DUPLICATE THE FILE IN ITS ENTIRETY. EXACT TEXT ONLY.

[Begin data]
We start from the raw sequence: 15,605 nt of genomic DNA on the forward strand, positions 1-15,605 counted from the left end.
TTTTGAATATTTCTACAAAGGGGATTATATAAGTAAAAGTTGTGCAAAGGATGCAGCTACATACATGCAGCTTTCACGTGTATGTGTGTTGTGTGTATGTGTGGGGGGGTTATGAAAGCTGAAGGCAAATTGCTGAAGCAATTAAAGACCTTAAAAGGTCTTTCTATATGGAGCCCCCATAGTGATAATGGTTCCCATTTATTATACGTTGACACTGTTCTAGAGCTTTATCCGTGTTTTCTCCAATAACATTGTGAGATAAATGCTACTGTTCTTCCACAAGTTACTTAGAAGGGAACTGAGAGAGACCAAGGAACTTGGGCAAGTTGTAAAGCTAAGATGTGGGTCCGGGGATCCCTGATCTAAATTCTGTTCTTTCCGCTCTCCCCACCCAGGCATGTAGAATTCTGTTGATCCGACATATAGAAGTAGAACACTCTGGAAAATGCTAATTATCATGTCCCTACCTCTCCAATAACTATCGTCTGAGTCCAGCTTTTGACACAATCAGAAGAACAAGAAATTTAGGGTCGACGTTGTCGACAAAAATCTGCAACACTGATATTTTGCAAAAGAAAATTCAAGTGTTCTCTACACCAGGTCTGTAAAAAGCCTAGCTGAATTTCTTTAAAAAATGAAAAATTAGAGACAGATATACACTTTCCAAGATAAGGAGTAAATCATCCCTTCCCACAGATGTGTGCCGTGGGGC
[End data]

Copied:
We start from the raw sequence: 15,605 nt of genomic DNA on the forward strand, positions 1-15,605 counted from the left end.
TTTTGAATATTTCTACAAAGGGGATTATATAAGTAAAAGTTGTGCAAAGGATGCAGCTACATACATGCAGCTTTCACGTGTATGTGTGTTGTGTGTATGTGTGGGGGGGTTATGAAAGCTGAAGGCAAATTGCTGAAGCAATTAAAGACCTTAAAAGGTCTTTCTATATGGAGCCCCCATAGTGATAATGGTTCCCATTTATTATACGTTGACACTGTTCTAGAGCTTTATCCGTGTTTTCTCCAATAACATTGTGAGATAAATGCTACTGTTCTTCCACAAGTTACTTAGAAGGGAACTGAGAGAGACCAAGGAACTTGGGCAAGTTGTAAAGCTAAGATGTGGGTCCGGGGATCCCTGATCTAAATTCTGTTCTTTCCGCTCTCCCCACCCAGGCATGTAGAATTCTGTTGATCCGACATATAGAAGTAGAACACTCTGGAAAATGCTAATTATCATGTCCCTACCTCTCCAATAACTATCGTCTGAGTCCAGCTTTTGACACAATCAGAAGAACAAGAAATTTAGGGTCGACGTTGTCGACAAAAATCTGCAACACTGATATTTTGCAAAAGAAAATTCAAGTGTTCTCTACACCAGGTCTGTAAAAAGCCTAGCTGAATTTCTTTAAAAAATGAAAAATTAGAGACAGATATACACTTTCCAAGATAAGGAGTAAATCATCCCTTCCCACAGATGTGTGCCGTGGGGC